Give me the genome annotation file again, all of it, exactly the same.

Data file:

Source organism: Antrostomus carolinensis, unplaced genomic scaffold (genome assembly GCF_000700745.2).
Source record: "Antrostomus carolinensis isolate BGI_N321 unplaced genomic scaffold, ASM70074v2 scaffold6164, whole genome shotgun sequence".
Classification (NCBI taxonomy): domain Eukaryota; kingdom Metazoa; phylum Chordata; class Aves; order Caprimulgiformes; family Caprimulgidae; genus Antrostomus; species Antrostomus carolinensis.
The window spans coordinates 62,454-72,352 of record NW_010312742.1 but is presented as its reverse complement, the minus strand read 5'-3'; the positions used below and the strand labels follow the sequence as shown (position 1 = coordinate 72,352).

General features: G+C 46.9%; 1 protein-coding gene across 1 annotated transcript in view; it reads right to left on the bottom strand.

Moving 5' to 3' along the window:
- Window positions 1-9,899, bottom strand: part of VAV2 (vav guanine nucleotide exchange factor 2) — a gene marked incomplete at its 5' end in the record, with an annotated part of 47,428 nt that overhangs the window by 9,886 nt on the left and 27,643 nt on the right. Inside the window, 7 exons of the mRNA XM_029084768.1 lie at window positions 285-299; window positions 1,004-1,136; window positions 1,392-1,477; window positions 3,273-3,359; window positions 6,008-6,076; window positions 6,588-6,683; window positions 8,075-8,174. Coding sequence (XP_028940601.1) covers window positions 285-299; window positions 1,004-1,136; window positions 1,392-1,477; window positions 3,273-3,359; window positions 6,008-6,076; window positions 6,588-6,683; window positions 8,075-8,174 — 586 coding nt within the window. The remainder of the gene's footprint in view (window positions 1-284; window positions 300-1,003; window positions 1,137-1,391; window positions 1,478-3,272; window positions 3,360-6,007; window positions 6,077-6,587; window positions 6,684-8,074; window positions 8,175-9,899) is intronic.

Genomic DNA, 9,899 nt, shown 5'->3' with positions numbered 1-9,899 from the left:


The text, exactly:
Source organism: Antrostomus carolinensis, unplaced genomic scaffold (genome assembly GCF_000700745.2).
Source record: "Antrostomus carolinensis isolate BGI_N321 unplaced genomic scaffold, ASM70074v2 scaffold6164, whole genome shotgun sequence".
Classification (NCBI taxonomy): domain Eukaryota; kingdom Metazoa; phylum Chordata; class Aves; order Caprimulgiformes; family Caprimulgidae; genus Antrostomus; species Antrostomus carolinensis.
The window spans coordinates 62,454-72,352 of record NW_010312742.1 but is presented as its reverse complement, the minus strand read 5'-3'; the positions used below and the strand labels follow the sequence as shown (position 1 = coordinate 72,352).

General features: G+C 46.9%; 1 protein-coding gene across 1 annotated transcript in view; it reads right to left on the bottom strand.

Moving 5' to 3' along the window:
- Window positions 1-9,899, bottom strand: part of VAV2 (vav guanine nucleotide exchange factor 2) — a gene marked incomplete at its 5' end in the record, with an annotated part of 47,428 nt that overhangs the window by 9,886 nt on the left and 27,643 nt on the right. Inside the window, 7 exons of the mRNA XM_029084768.1 lie at window positions 285-299; window positions 1,004-1,136; window positions 1,392-1,477; window positions 3,273-3,359; window positions 6,008-6,076; window positions 6,588-6,683; window positions 8,075-8,174. Coding sequence (XP_028940601.1) covers window positions 285-299; window positions 1,004-1,136; window positions 1,392-1,477; window positions 3,273-3,359; window positions 6,008-6,076; window positions 6,588-6,683; window positions 8,075-8,174 — 586 coding nt within the window. The remainder of the gene's footprint in view (window positions 1-284; window positions 300-1,003; window positions 1,137-1,391; window positions 1,478-3,272; window positions 3,360-6,007; window positions 6,077-6,587; window positions 6,684-8,074; window positions 8,175-9,899) is intronic.

Genomic DNA, 9,899 nt, shown 5'->3' with positions numbered 1-9,899 from the left: